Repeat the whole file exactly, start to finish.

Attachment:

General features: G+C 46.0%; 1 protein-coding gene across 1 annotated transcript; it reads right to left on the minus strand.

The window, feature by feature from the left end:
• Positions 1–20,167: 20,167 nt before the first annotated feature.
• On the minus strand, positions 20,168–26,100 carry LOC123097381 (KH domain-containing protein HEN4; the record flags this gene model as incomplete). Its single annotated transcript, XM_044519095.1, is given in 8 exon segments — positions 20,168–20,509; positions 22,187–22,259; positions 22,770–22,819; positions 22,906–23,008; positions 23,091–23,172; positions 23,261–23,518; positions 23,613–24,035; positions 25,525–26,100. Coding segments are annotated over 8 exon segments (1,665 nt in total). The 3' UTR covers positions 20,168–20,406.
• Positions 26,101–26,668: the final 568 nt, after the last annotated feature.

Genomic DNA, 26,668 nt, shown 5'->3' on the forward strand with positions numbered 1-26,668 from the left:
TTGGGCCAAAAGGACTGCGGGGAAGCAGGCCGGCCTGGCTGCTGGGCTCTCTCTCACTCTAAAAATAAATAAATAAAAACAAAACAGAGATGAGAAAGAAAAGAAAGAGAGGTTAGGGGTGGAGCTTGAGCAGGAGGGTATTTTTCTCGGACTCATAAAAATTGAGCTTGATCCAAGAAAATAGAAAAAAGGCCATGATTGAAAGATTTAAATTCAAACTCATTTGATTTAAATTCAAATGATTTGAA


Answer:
General features: G+C 46.0%; 1 protein-coding gene across 1 annotated transcript; it reads right to left on the minus strand.

The window, feature by feature from the left end:
• Positions 1–20,167: 20,167 nt before the first annotated feature.
• On the minus strand, positions 20,168–26,100 carry LOC123097381 (KH domain-containing protein HEN4; the record flags this gene model as incomplete). Its single annotated transcript, XM_044519095.1, is given in 8 exon segments — positions 20,168–20,509; positions 22,187–22,259; positions 22,770–22,819; positions 22,906–23,008; positions 23,091–23,172; positions 23,261–23,518; positions 23,613–24,035; positions 25,525–26,100. Coding segments are annotated over 8 exon segments (1,665 nt in total). The 3' UTR covers positions 20,168–20,406.
• Positions 26,101–26,668: the final 568 nt, after the last annotated feature.

Genomic DNA, 26,668 nt, shown 5'->3' on the forward strand with positions numbered 1-26,668 from the left:
TTGGGCCAAAAGGACTGCGGGGAAGCAGGCCGGCCTGGCTGCTGGGCTCTCTCTCACTCTAAAAATAAATAAATAAAAACAAAACAGAGATGAGAAAGAAAAGAAAGAGAGGTTAGGGGTGGAGCTTGAGCAGGAGGGTATTTTTCTCGGACTCATAAAAATTGAGCTTGATCCAAGAAAATAGAAAAAAGGCCATGATTGAAAGATTTAAATTCAAACTCATTTGATTTAAATTCAAATGATTTGAA